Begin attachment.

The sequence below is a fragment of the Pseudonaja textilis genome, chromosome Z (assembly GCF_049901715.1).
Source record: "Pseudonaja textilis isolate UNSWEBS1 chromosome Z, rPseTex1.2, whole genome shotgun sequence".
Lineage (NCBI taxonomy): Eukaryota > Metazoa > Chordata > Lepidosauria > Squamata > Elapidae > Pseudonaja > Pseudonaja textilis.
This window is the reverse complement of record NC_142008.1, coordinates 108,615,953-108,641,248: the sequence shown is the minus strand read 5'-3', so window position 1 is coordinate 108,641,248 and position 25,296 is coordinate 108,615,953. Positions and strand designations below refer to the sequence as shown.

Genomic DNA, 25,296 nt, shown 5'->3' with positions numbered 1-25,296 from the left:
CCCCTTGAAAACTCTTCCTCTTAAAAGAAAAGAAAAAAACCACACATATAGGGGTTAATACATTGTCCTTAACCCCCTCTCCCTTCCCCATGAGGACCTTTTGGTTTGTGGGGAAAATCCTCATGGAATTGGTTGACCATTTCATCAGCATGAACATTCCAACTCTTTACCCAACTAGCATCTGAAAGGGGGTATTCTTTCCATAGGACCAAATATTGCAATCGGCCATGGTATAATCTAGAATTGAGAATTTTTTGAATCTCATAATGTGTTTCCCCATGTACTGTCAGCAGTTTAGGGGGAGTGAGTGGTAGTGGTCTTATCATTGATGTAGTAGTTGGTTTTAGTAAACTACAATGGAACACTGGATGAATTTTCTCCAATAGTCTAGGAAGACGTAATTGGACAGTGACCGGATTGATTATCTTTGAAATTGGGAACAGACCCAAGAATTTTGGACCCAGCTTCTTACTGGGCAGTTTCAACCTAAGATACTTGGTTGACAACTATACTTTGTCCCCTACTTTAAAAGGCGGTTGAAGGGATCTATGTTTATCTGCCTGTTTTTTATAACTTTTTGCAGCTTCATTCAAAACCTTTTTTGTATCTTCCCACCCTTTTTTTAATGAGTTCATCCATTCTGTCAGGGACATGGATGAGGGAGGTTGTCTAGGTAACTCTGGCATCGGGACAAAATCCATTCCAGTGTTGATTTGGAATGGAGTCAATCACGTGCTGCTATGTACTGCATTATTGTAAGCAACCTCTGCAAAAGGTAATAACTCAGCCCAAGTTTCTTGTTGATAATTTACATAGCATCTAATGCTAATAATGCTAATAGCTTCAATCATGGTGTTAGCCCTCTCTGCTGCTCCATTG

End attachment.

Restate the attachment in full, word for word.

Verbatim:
The sequence below is a fragment of the Pseudonaja textilis genome, chromosome Z (assembly GCF_049901715.1).
Source record: "Pseudonaja textilis isolate UNSWEBS1 chromosome Z, rPseTex1.2, whole genome shotgun sequence".
Lineage (NCBI taxonomy): Eukaryota > Metazoa > Chordata > Lepidosauria > Squamata > Elapidae > Pseudonaja > Pseudonaja textilis.
This window is the reverse complement of record NC_142008.1, coordinates 108,615,953-108,641,248: the sequence shown is the minus strand read 5'-3', so window position 1 is coordinate 108,641,248 and position 25,296 is coordinate 108,615,953. Positions and strand designations below refer to the sequence as shown.

Genomic DNA, 25,296 nt, shown 5'->3' with positions numbered 1-25,296 from the left:
CCCCTTGAAAACTCTTCCTCTTAAAAGAAAAGAAAAAAACCACACATATAGGGGTTAATACATTGTCCTTAACCCCCTCTCCCTTCCCCATGAGGACCTTTTGGTTTGTGGGGAAAATCCTCATGGAATTGGTTGACCATTTCATCAGCATGAACATTCCAACTCTTTACCCAACTAGCATCTGAAAGGGGGTATTCTTTCCATAGGACCAAATATTGCAATCGGCCATGGTATAATCTAGAATTGAGAATTTTTTGAATCTCATAATGTGTTTCCCCATGTACTGTCAGCAGTTTAGGGGGAGTGAGTGGTAGTGGTCTTATCATTGATGTAGTAGTTGGTTTTAGTAAACTACAATGGAACACTGGATGAATTTTCTCCAATAGTCTAGGAAGACGTAATTGGACAGTGACCGGATTGATTATCTTTGAAATTGGGAACAGACCCAAGAATTTTGGACCCAGCTTCTTACTGGGCAGTTTCAACCTAAGATACTTGGTTGACAACTATACTTTGTCCCCTACTTTAAAAGGCGGTTGAAGGGATCTATGTTTATCTGCCTGTTTTTTATAACTTTTTGCAGCTTCATTCAAAACCTTTTTTGTATCTTCCCACCCTTTTTTTAATGAGTTCATCCATTCTGTCAGGGACATGGATGAGGGAGGTTGTCTAGGTAACTCTGGCATCGGGACAAAATCCATTCCAGTGTTGATTTGGAATGGAGTCAATCACGTGCTGCTATGTACTGCATTATTGTAAGCAACCTCTGCAAAAGGTAATAACTCAGCCCAAGTTTCTTGTTGATAATTTACATAGCATCTAATGCTAATAATGCTAATAGCTTCAATCATGGTGTTAGCCCTCTCTGCTGCTCCATTG